TICH, TICHBORNE CASE

A dwarfish music-hall comedian has given his nickname to the English language to mean a diminutive person. Harry Ralph (1868-1928) was a pudgy infant at the time of the Tichborne case, in which an Australian claimed to be Roger Charles Tichborne, an heir to a baronetcy who had left England for a trip to South America some years earlier, in 1854. Tichborne had boarded the ship Bella, which subsequently sank with a complete loss of life.
Eleven years later, the Australian had many people believing that he was the long-lost heir. But other members of the family were not convinced, and they brought this matter to court. After a trial that lasted 188 days, the longest in English legal history, the defendant was proved to be an impostor. He was identified as Arthur Orton, a butcher from Wapping, Australia, and he was sentenced to fourteen years of penal servitude.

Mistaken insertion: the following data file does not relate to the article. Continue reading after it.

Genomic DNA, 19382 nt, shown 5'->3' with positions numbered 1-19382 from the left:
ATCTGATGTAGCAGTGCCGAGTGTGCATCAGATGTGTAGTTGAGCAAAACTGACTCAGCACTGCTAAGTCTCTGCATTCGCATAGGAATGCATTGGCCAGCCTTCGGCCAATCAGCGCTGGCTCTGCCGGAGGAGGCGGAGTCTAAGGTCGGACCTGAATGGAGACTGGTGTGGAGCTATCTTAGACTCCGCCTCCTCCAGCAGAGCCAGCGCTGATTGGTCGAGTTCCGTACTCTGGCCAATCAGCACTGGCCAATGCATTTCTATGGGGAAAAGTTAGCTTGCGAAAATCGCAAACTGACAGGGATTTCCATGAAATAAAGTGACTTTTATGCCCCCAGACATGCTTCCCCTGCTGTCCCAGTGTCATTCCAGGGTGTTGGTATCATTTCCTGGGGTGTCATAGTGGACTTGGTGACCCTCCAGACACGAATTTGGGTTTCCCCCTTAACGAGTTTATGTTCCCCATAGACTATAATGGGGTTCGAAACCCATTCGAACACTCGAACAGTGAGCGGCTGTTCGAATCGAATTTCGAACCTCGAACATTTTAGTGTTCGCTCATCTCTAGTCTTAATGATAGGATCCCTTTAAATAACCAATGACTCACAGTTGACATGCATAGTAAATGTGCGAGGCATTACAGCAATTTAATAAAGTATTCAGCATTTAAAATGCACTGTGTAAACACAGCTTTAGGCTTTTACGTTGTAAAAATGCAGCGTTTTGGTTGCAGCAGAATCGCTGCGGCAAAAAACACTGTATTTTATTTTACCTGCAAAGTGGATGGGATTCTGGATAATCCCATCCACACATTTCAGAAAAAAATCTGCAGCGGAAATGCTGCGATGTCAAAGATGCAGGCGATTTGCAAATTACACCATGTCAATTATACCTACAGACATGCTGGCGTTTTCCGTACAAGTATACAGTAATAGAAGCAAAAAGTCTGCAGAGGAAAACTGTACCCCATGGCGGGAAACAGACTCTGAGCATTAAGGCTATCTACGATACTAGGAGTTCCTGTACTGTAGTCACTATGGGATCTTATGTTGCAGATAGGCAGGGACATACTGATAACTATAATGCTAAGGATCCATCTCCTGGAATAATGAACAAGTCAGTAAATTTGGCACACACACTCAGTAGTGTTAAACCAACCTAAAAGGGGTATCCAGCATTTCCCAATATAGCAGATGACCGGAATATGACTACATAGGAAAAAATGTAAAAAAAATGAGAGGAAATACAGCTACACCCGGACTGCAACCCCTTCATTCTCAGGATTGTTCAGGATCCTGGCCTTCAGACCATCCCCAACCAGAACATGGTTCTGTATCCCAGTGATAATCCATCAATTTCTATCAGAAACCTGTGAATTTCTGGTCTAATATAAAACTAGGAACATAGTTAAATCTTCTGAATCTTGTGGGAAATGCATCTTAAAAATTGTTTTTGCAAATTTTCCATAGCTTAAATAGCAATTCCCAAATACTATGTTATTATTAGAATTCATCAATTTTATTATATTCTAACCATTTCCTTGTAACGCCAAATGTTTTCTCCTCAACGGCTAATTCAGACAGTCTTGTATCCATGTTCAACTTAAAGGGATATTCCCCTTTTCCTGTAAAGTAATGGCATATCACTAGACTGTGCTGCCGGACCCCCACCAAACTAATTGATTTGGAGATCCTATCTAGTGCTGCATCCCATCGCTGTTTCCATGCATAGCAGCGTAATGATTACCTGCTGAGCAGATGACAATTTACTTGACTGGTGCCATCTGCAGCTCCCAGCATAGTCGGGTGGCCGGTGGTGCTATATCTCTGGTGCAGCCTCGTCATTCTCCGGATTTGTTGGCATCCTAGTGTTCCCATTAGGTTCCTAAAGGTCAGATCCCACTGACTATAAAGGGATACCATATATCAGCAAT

Harry Ralph grew into a fat adolescent. Because of his size, he was nicknamed Tich in allusion to the Tichborne case because the claimant was corpulent. The comedian, less than four feet tall, adopted the nickname, and thereafter used it as his professional name.
Tich had natural talent as an entertainer and was renowned for his stage pranks and satirical humor. By the turn of the century, his performances were acclaimed internationally. In due course, he hit the top of the circuit and appeared in Drury Lane. His popularity in Paris gained him the Legion of Honour.
Tich’s audiences were entertained, and the English language gained a new word. A diminutive person or object may be said, affectionately, to be tich or tichy.